As United States President-elect Joe Biden faces an ugly, potentially contested transition, foreign policy may be the last thing on his mind. But in capitals around the world, foreign leaders are already clamoring for his attention, hoping to reset relationships and restore norms that shifted under President Donald Trump.
Nowhere will there be greater opportunity for a shift than in the US-China relationship, which has deteriorated to historic lows during Trump's term in office. Over the past four years, both sides have slapped the other with trade tariffs, restricted access for tech companies, journalists and diplomats, shuttered consulates, and squared off militarily in the South China Sea.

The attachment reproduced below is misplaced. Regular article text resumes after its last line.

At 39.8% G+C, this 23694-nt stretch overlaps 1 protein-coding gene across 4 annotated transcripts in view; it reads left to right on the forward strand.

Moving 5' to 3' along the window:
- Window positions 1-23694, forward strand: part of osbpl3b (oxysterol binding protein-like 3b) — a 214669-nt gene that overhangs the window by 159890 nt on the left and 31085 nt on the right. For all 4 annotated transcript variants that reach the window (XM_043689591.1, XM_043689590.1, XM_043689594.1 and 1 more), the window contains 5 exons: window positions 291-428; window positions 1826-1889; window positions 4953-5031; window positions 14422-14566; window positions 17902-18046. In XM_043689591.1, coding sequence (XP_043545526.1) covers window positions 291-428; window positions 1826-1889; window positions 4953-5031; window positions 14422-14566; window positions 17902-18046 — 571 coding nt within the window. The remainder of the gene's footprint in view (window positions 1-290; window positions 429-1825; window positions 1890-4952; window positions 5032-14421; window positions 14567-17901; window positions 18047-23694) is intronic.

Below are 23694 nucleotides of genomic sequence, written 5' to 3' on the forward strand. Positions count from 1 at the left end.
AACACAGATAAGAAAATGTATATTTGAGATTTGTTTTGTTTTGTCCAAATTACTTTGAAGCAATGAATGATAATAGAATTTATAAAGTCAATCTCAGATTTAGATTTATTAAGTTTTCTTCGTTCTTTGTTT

Analysts in both countries are still debating whether Biden will embrace Trump's more punitive policies towards China or move to reset relations between Washington and Beijing.
Even in Chinese state-run media, there are signs the ruling Communist Party is holding its breath, unsure of which direction the new administration will take. "China should not harbor any illusions that Biden's election will ease or bring a reversal to China-US relations, nor should it weaken its belief in improving bilateral ties. US competition with China and its guard against China will only intensify," state-run tabloid Global Times said in an editorial Sunday.